Companies and governments, both in the West and in Central Africa, must take further steps in addition to the SEC reporting requirement to help end the conflict minerals trade in Congo. Companies should urge their suppliers to source from conflict-free mines in Congo, and commit resources to livelihoods support for Congolese mining communities. The U.S. and European governments should provide additional funding to the minerals certification system in the region, in particular to the Independent Mineral Chain Auditor of the International Conference on the Great Lakes Region (ICGLR); they must also pressure the Congolese government to hold elections on time in accordance with Congo’s constitution. However, Section 1502 of the Dodd-Frank Wall Street Reform and Consumer Protection Act and the corresponding Conflict Minerals Rule establish an important baseline for transparency that must be enforced in order to remain effective. 

For media inquiries or interview requests, please contact: Megha Swamy, Media Relations Specialist, +1 202 478 5323mswamy@enoughproject.org.

About THE ENOUGH PROJECT
The Enough Project, an atrocity prevention policy group, seeks to build leverage for peace and justice in Africa by helping to create real consequences for the perpetrators and facilitators of genocide and other mass atrocities. Enough aims to counter rights-abusing armed groups and violent kleptocratic regimes that are fueled by grand corruption, transnational crime and terror, and the pillaging and trafficking of minerals, ivory, diamonds, and other natural resources. Enough conducts field research in conflict zones, develops and advocates for policy recommendations, supports social movements in affected countries, and mobilizes public campaigns. Learn more – and join us – at www.EnoughProject.org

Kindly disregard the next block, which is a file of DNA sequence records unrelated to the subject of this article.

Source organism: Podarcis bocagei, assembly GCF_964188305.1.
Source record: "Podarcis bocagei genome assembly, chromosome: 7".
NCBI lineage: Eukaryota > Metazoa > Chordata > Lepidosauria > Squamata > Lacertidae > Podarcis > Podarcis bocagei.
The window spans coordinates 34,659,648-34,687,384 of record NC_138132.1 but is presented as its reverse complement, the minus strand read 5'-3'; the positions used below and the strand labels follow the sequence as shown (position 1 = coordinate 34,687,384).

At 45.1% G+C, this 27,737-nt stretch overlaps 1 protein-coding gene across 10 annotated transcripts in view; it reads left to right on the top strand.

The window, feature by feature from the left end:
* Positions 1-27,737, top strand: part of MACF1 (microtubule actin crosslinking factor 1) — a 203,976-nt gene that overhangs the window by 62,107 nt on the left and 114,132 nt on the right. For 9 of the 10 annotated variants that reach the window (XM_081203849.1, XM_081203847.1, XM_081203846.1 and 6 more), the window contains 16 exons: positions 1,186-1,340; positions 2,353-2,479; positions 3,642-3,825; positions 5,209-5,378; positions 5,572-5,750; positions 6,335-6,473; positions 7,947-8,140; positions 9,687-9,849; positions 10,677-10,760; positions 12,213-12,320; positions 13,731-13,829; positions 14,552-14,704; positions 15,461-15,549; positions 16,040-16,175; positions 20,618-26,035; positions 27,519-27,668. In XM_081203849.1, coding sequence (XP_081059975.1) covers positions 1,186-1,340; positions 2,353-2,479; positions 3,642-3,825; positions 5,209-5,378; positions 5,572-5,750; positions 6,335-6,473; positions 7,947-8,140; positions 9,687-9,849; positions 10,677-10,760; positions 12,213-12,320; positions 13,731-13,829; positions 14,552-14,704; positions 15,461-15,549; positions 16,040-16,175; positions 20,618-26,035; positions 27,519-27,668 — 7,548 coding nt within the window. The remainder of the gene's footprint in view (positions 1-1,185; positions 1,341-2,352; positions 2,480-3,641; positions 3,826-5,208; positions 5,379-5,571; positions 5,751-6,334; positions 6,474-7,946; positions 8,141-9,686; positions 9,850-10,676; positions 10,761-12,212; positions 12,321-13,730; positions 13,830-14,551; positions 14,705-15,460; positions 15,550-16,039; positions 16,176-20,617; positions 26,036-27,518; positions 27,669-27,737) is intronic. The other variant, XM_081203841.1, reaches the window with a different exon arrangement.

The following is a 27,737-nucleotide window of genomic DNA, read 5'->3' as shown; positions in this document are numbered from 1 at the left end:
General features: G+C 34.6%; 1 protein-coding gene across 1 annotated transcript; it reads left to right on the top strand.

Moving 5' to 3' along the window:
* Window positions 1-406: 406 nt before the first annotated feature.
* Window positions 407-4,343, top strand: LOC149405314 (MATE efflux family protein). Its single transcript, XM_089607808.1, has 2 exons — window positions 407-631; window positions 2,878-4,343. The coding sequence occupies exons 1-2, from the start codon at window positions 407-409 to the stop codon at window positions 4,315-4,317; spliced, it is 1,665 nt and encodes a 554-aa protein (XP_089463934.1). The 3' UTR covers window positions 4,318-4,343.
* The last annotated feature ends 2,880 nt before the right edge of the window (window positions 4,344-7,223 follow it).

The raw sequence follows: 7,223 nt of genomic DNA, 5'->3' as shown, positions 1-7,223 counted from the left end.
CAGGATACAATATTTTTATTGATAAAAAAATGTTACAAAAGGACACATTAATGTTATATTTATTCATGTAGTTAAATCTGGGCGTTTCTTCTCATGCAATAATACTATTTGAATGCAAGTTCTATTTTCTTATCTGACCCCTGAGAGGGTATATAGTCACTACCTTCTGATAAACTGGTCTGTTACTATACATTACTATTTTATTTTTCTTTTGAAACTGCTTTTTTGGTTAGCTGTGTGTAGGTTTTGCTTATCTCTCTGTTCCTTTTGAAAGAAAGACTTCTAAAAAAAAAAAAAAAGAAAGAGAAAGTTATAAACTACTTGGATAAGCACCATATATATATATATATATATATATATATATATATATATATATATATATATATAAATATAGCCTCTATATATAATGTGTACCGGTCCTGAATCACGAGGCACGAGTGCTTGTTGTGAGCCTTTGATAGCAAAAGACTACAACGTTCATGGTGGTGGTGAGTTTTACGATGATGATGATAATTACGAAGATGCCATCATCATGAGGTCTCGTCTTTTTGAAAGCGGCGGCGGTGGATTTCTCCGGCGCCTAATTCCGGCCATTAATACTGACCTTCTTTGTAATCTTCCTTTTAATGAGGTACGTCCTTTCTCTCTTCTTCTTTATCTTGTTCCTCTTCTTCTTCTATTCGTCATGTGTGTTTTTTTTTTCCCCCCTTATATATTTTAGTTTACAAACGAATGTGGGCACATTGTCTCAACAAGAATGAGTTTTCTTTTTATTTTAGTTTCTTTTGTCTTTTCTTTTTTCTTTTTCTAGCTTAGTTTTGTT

Foreign Affairs Dispatch: Virunga's Charcoal Cartel

On the southwestern flank of Virunga, a protected national park in the Democratic Republic of Congo, there was once a thick rainforest. Today it looks like the surface of the moon, barren and smoking. A resident in the area told me that ten years ago he could walk up the road and see elephants. Now the elephants are gone. In their place are violent militias operating an illegal charcoal trade, cutting and burning Virunga’s rare forests to the ground.  Read More »

STUDENTS - APPLY NOW! Campus Organizer, Enough Project's Conflict-Free Campus Initiative 2016-17

The Conflict-Free Campus Initiative (CFCI), a joint initiative of the Enough Project and STAND, draws on the power of student leadership and activism to support peace in the Democratic Republic of Congo. By encouraging school officials and stakeholders, both of which are large purchasers of electronics and powerful spokespersons, to commit to measures that pressure electronics companies to invest responsibly in Congo's minerals sector, students are voicing the demand for conflict-free products from Congo. As a Campus Organizer for CFCI, you will be an essential part of strengthening the conflict-free movement on your campus. APPLY NOW!  Read More »